Issue 50

July - August 2016

Slovakia took on the six month rotating Presidency of the European Union on the 1st July.  For one of the newest Member States to the bloc, this will be one of its greatest challenges as it has to address the continuing fall-out form the Brexit vote.

The UK’s environmental sector has reacted with shock to the referendum result, which will take Britain out of the EU.  The challenge now for the new UK Government and Prime Minister Theresa May will be to tackle the BREIXT plan within the two years permitted under Article 50 of the Lisbon Treaty.  An interesting perspective how this Article 50 negotiation might unfold has been debated in a recent podcast published by the

European society faces a range of health and social issues that merit urgent attention. The EU health sector represents 15% of public expenditure and health care costs are expected to increase.

The European Commission has selected 28 proposals for funding under Horizon 2020's Societal Challenge "Climate action, environment, resource efficiency and raw materials".

The new projects will receive an EU contribution of about € 119.5 million. They were chosen from among 141 proposals which had been submitted by 8 March 2016 in reply to three Horizon 2020 calls for proposals (one stage).

Panels of independent experts evaluated the proposals and recommended funding:

189 projects funded by the European Commission between 2008 and 2011 through the Eco-innovation Initiative, brought significant environmental benefits as well as the creation of jobs in Europe. Overall, the estimated environmental savings reach an annual €1.2 billion two years after the projects’ closure. Even though not being a dedicated job-creation programme, the eco-innovation projects supported by the initiative also generated employment. The analysis shows that an average of 9 full time equivalent jobs has been generated per project.

The 20th European Forum on Eco-innovation will be held in Tallinn, Estonia, on 26-28 October 2016. The Forum will examine financing opportunities for eco-innovative SMEs and will showcase successful companies who have succeeded in attracting investors and growing their business. It will explore the enabling factors and challenges of transitioning to a circular business model and will address these through the lens of business, finance and public sector. The Forum will also provide an opportunity for participants from across Europe to:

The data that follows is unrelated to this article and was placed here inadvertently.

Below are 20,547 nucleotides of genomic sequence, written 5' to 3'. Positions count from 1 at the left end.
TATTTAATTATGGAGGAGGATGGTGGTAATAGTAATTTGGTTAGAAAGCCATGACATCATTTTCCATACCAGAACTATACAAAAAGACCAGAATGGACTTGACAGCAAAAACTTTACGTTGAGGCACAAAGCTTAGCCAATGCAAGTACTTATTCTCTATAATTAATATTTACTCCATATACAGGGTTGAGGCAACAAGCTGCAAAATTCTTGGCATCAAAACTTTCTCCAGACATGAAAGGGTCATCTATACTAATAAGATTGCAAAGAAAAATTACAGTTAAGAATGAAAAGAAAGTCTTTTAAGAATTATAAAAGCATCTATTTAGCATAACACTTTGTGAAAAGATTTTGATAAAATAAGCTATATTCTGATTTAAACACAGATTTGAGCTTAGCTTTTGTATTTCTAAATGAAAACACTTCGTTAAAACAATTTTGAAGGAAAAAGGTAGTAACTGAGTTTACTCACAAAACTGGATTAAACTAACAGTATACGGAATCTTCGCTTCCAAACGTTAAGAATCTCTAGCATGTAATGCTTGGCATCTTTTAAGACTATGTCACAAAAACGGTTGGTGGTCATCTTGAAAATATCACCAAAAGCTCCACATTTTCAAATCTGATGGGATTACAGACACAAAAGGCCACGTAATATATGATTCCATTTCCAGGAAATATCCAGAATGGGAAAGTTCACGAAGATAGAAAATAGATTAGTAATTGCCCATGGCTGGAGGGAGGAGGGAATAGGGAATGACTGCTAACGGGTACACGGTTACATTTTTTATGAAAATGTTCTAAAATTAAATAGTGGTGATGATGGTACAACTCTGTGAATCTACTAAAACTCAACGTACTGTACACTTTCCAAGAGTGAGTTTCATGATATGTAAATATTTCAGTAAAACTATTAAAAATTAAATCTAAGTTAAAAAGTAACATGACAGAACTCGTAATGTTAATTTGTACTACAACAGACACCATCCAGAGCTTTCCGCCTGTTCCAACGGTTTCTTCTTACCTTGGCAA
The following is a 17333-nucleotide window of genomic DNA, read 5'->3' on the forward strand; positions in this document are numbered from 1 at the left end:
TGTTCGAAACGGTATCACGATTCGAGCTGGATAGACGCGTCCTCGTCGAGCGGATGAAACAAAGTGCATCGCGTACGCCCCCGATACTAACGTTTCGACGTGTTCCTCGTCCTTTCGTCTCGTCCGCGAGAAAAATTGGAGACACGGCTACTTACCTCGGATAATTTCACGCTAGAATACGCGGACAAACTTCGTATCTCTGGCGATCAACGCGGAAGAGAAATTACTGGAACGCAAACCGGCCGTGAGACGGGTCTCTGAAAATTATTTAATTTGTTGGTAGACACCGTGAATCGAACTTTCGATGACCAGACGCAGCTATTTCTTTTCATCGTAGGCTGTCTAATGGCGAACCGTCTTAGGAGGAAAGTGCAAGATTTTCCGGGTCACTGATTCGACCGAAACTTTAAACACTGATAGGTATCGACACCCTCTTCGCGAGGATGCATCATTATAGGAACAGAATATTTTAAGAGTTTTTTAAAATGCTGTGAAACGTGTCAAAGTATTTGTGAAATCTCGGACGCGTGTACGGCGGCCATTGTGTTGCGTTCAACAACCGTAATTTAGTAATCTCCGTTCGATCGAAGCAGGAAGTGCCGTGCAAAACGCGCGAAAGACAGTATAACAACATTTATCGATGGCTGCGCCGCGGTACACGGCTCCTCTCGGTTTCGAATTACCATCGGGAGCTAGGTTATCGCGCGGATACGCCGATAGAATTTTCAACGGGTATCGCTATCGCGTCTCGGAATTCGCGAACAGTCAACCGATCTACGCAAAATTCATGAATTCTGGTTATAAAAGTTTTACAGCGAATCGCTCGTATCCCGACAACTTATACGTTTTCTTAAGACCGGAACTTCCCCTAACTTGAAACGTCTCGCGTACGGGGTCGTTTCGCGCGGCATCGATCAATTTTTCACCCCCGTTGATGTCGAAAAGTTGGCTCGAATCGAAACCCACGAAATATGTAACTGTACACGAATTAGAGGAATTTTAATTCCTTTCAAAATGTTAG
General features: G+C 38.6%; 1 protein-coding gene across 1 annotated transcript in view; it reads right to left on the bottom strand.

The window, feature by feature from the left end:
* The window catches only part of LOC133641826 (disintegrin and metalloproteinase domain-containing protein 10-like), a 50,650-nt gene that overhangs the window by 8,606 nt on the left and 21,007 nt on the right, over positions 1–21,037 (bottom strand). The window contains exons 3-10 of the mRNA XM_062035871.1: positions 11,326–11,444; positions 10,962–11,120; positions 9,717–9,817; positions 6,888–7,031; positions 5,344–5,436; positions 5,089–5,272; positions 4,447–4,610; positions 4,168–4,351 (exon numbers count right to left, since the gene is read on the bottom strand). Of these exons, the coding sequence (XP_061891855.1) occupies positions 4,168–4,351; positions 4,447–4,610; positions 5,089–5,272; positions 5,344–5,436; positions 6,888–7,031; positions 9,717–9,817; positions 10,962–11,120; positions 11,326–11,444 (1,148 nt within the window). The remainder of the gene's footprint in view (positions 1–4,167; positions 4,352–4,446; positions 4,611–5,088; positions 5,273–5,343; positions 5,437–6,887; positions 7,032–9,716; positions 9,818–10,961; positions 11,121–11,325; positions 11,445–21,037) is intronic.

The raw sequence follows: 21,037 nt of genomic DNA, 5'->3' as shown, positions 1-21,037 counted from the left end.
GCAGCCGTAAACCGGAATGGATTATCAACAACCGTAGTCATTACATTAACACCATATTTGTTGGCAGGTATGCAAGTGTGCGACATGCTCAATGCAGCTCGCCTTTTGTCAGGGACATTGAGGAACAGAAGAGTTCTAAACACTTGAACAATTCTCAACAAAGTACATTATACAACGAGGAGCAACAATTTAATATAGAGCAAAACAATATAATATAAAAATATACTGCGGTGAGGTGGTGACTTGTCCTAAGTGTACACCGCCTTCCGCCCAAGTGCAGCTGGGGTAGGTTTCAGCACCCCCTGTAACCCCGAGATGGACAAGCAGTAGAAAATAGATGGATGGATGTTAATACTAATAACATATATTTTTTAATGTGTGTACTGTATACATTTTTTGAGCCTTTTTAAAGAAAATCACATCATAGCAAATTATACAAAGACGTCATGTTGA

Water is the most important resource on this planet, and a significant proportion of global investment and infrastructure is concerned with ensuring its supply, management, quality, and transportation.  Every €1 invested in clean water can yield €4–€13 in economic returns, but when its use becomes unsustainable and its supply limited, polluted, or even too abundant during flood events, our society and its infrastructure can fail.  All forms of development interact with water at a physical, policy, regulatory, social, or cultural level.  In the face of future climate change adaptation and mi

The first two of the three Blue Growth calls for proposals funded from the EMFF this year have generated very high interest from applicants, resulting in some 80 applications to the Blue Careers call and around 50 to the Blue Labs call.  Competition will be very tough indeed: we expect a success rate of around 10 to 12%. As a reminder, the Blue Careers call has a budget of €3.452m to support up to 7 projects bringing together educational establishments and business that will develop concrete actions to address the skills gap in the blue economy.

With the European Commission (EC) calling for case studies to highlight technically feasible options and improve the potential of Waste-to-Energy operations in the EU. One of these options is co-processing of waste in the cement industry. Co-processing is the simultaneous recovery of energy and the recycling of mineral resources when alternative fuels are used to replace primary fossil fuels in cement/clinker kilns.

New statutory guidance, under the Industrial Emissions Directive, for non ferous metals has been published by the European Commission through the so called Seville process.  The best available techniques (BAT) concerns the production of the whole range of non-ferrous metals including copper, lead, tin, cadmium, precious metals, and cobalt and sets standards for the issuing of environmental permits. New standards for the production of carbon and graphite are also included due to their use in aluminum smelting.